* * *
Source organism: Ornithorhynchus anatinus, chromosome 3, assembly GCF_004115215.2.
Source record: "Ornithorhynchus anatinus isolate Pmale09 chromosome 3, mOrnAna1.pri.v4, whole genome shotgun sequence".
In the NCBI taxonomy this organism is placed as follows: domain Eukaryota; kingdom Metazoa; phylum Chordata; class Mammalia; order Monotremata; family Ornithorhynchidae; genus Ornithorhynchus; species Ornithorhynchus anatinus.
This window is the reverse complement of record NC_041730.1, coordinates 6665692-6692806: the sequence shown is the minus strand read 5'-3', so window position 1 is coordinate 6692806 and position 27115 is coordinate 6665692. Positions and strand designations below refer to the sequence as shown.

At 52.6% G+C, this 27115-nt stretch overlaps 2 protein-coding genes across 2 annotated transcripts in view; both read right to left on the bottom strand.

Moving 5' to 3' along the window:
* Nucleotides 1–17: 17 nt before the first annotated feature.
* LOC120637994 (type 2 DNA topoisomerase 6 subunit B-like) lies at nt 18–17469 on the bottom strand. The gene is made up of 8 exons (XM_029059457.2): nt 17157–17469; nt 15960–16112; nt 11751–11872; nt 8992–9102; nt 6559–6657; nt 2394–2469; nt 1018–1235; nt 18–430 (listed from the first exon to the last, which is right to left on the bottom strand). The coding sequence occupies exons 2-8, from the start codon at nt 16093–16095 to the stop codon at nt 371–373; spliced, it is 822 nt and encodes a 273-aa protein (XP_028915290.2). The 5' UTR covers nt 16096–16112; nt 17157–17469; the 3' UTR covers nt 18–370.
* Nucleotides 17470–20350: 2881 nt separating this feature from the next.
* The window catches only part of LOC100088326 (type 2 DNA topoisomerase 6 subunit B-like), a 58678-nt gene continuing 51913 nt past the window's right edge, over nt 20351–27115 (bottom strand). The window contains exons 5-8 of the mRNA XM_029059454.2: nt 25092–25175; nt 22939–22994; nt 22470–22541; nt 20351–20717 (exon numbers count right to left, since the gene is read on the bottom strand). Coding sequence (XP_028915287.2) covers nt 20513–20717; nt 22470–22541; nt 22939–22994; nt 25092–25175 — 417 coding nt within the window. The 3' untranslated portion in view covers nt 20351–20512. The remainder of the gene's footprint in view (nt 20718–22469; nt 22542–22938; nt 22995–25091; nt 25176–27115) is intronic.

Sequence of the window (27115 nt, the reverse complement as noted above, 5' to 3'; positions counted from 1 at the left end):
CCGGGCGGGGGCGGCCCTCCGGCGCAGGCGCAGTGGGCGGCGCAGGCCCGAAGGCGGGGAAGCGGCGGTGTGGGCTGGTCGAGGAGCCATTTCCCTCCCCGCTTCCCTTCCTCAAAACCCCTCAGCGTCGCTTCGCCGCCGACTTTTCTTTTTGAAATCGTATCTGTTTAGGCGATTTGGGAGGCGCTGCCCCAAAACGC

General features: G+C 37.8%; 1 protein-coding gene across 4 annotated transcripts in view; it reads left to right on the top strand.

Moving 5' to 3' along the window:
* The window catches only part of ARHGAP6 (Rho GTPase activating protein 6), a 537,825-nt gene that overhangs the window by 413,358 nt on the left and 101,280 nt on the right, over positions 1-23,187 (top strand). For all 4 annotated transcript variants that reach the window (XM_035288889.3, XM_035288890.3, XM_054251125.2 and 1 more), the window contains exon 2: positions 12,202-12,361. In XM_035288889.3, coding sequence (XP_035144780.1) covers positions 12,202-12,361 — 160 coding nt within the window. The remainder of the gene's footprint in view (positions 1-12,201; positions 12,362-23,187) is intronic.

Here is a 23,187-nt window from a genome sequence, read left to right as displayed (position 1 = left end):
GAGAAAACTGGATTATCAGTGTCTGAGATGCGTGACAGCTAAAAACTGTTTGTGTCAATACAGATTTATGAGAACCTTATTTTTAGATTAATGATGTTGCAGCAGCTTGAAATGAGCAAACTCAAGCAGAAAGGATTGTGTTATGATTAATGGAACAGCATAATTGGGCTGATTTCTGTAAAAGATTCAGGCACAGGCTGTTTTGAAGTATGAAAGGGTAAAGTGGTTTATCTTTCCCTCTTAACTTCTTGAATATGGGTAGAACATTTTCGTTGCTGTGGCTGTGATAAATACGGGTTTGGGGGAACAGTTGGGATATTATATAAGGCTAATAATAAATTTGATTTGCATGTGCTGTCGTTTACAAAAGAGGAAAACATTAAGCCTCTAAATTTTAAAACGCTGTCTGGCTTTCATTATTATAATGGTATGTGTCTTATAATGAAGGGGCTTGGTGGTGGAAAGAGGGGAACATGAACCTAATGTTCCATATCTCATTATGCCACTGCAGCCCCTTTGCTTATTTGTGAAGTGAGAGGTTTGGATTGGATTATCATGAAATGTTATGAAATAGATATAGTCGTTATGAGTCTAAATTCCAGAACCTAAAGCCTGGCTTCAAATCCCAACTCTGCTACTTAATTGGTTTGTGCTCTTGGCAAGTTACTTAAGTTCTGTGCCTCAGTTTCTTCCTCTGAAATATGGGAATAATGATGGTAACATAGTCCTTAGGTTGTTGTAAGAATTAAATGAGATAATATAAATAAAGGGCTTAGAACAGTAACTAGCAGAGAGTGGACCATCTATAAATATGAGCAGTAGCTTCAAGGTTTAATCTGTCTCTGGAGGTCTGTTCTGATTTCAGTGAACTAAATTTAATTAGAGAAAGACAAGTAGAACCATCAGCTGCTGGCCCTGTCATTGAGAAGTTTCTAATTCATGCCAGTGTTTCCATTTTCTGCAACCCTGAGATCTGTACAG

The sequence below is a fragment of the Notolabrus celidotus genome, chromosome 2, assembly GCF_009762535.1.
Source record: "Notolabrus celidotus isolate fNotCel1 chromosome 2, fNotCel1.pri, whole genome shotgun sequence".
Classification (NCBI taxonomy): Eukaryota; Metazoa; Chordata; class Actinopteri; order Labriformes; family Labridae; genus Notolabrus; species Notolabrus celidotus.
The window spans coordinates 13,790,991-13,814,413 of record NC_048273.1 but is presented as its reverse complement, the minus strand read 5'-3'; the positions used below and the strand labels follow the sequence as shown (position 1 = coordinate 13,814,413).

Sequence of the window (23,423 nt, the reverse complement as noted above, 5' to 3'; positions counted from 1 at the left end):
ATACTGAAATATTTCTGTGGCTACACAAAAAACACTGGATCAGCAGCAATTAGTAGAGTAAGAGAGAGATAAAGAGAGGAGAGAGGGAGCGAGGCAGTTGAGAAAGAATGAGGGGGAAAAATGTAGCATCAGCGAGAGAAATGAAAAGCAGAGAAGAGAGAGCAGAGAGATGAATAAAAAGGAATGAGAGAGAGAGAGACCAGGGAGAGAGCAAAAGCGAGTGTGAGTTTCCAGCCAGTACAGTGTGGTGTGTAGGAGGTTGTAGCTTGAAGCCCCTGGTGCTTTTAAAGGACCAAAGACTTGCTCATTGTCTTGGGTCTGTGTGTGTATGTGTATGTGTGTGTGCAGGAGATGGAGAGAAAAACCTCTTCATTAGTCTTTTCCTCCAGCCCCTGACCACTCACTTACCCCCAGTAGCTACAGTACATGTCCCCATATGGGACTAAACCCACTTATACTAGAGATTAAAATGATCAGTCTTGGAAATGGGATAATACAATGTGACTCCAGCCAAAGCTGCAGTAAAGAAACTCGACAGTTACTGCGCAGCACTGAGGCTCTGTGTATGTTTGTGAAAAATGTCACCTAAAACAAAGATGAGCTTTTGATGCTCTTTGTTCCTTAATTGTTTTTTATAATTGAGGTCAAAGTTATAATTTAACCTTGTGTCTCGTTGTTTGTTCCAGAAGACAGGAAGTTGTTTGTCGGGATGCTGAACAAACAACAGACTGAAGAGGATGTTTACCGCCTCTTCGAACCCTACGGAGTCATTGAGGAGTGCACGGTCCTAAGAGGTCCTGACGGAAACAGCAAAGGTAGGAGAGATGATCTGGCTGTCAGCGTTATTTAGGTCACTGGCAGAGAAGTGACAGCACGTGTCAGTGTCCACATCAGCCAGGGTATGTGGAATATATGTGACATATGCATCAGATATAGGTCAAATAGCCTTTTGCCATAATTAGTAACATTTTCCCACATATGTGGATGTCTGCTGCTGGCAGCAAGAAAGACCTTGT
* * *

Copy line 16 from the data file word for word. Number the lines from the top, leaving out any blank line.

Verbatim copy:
Here is a 23,187-nt window from a genome sequence, read left to right as displayed (position 1 = left end):